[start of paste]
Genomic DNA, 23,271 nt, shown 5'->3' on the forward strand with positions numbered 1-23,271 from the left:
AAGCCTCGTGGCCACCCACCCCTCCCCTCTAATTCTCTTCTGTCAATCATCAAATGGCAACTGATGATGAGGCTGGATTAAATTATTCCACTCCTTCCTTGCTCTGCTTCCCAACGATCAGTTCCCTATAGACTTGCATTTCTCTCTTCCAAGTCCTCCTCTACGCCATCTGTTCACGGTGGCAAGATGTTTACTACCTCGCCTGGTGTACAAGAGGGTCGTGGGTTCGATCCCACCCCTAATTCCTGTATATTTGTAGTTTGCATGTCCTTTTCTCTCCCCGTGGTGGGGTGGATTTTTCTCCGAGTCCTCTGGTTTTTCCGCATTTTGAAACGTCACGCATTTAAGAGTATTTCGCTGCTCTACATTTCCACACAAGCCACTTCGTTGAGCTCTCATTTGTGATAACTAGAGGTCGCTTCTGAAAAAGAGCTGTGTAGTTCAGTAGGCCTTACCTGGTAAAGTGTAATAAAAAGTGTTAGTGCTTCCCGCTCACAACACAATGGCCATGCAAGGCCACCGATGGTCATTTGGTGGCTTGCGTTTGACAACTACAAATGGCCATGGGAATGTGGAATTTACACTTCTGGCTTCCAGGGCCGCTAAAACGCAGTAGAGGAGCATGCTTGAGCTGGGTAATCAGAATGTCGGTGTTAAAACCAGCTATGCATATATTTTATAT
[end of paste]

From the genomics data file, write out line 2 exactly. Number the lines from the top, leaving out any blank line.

AAGCCTCGTGGCCACCCACCCCTCCCCTCTAATTCTCTTCTGTCAATCATCAAATGGCAACTGATGATGAGGCTGGATTAAATTATTCCACTCCTTCCTTGCTCTGCTTCCCAACGATCAGTTCCCTATAGACTTGCATTTCTCTCTTCCAAGTCCTCCTCTACGCCATCTGTTCACGGTGGCAAGATGTTTACTACCTCGCCTGGTGTACAAGAGGGTCGTGGGTTCGATCCCACCCCTAATTCCTGTATATTTGTAGTTTGCATGTCCTTTTCTCTCCCCGTGGTGGGGTGGATTTTTCTCCGAGTCCTCTGGTTTTTCCGCATTTTGAAACGTCACGCATTTAAGAGTATTTCGCTGCTCTACATTTCCACACAAGCCACTTCGTTGAGCTCTCATTTGTGATAACTAGAGGTCGCTTCTGAAAAAGAGCTGTGTAGTTCAGTAGGCCTTACCTGGTAAAGTGTAATAAAAAGTGTTAGTGCTTCCCGCTCACAACACAATGGCCATGCAAGGCCACCGATGGTCATTTGGTGGCTTGCGTTTGACAACTACAAATGGCCATGGGAATGTGGAATTTACACTTCTGGCTTCCAGGGCCGCTAAAACGCAGTAGAGGAGCATGCTTGAGCTGGGTAATCAGAATGTCGGTGTTAAAACCAGCTATGCATATATTTTATAT